I'm a little behind on my blog reading, but when I dropped by Sunflower's blog, The Debt Chronicles, her comments about her father really got me to thinking.
I grew up in a working class family that seldom discussed finances. As children, my sister and I would ask for things or ask for money, and the answer was either yes or no, and that was it. It was only as an adult that I realized our family was always teetering on the edge of poverty. Still, because that was the same for most of the families in our small town, I never felt particuarly poor.
However, I was determined that money would not be a taboo subject with my kids. I wanted them to know the general state of my finances (which were tight while I was rearing them) so I did talk money with the children. Now I wonder if I did so too frankly.
Sunflower says that her father's comments ruined her family vacations.
I well remember one Disneyland vacation with three of my daughters where I ran out of money and we ate peanut butter sandwiches the entire two days it took us to drive home. I know that I spent those two days obsessing out loud about the money we'd spent and whether I had enough to buy gas to get us back.
Now, I'm wishing I hadn't done that. Too much information? At the expense of their pleasure in the vacation?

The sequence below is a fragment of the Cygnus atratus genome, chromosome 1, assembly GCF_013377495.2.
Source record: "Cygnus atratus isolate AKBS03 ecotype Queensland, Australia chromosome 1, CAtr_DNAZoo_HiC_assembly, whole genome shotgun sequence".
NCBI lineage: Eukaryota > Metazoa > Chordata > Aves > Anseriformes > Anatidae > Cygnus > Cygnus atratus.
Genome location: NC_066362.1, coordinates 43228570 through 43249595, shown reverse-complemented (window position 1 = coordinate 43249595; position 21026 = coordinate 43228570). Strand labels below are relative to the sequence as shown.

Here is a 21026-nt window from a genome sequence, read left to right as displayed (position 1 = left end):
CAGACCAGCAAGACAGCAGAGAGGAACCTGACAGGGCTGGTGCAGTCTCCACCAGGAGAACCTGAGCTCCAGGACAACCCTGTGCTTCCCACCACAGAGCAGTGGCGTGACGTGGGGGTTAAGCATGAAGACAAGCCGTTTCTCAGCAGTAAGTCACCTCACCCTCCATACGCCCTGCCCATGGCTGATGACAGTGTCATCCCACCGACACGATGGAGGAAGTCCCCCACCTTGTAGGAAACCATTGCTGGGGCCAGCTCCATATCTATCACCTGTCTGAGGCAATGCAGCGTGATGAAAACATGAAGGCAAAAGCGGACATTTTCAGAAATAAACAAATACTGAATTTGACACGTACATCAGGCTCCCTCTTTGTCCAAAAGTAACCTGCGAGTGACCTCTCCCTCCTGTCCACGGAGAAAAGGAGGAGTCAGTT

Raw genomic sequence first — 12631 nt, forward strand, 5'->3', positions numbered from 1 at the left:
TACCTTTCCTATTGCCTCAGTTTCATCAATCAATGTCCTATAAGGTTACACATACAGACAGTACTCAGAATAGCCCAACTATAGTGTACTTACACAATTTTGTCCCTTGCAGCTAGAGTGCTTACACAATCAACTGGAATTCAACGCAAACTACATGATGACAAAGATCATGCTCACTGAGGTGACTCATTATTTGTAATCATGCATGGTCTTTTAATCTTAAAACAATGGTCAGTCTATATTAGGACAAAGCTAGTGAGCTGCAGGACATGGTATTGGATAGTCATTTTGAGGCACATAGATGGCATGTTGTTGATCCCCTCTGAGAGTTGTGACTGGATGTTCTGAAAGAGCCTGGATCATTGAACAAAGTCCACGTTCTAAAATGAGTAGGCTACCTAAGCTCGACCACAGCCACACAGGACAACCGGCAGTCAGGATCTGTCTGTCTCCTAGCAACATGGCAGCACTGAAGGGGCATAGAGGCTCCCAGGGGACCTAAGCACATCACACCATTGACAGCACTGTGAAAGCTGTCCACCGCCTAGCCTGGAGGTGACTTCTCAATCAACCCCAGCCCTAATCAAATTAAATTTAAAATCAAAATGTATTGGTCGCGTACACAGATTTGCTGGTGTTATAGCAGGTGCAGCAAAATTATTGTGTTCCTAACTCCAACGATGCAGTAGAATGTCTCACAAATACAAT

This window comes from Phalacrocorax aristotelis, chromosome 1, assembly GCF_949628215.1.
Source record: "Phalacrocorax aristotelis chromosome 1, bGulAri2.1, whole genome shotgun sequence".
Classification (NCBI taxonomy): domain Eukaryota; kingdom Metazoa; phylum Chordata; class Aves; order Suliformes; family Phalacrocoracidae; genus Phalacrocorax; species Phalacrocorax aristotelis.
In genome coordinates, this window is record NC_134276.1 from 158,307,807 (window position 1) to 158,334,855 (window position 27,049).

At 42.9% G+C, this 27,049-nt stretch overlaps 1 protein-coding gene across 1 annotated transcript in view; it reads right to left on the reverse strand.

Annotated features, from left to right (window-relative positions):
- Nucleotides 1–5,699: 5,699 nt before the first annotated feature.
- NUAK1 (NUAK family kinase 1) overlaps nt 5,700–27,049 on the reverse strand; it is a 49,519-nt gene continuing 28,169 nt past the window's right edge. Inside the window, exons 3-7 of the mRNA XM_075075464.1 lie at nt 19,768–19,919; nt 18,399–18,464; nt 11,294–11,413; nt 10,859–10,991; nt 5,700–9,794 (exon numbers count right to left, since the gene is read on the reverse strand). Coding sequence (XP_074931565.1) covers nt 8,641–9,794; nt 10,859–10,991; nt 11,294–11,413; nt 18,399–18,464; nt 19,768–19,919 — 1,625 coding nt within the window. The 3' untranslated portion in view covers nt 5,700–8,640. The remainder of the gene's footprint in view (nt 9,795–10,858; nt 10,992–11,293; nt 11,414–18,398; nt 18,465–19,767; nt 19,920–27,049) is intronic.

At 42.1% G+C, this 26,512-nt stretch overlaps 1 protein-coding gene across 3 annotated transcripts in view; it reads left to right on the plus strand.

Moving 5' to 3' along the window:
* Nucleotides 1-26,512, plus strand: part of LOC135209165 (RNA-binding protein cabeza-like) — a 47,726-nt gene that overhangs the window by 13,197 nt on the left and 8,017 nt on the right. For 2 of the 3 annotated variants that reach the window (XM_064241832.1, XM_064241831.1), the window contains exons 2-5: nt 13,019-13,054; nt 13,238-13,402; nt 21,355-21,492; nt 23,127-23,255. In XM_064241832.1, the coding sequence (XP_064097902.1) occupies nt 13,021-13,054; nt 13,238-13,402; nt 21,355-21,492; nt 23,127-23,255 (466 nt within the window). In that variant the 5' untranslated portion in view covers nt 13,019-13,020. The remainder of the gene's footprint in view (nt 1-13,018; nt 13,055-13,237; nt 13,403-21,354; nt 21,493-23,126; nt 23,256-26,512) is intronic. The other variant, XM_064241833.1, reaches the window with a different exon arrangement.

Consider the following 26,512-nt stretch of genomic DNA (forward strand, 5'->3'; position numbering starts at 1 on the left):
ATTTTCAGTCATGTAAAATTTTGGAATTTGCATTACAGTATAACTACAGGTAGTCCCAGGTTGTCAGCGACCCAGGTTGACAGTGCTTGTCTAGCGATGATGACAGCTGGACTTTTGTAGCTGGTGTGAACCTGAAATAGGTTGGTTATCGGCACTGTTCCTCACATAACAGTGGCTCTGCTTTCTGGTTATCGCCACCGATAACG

Not that I think my parents were necessarily correct either--it might have done me good to know the sacrifices they made to give my sister and I everything we needed and much of what we wanted.
But I don't think that reminding children of the pain of every single expenditure is the way to go. Once the decision is made to spend the money, then that should be it. Whatever is done with it should be enjoyed to the fullest--otherwise what is the point? If that enjoyment comes at the price of foregoing some other pleasure down the road, so be it. Say "no" to the new expenditure. Say why that is so. And move on.
I think I'll ask my adult kids how they now feel about the way I talked about money when they were living at home.
I wonder if I'll appreciate the answers.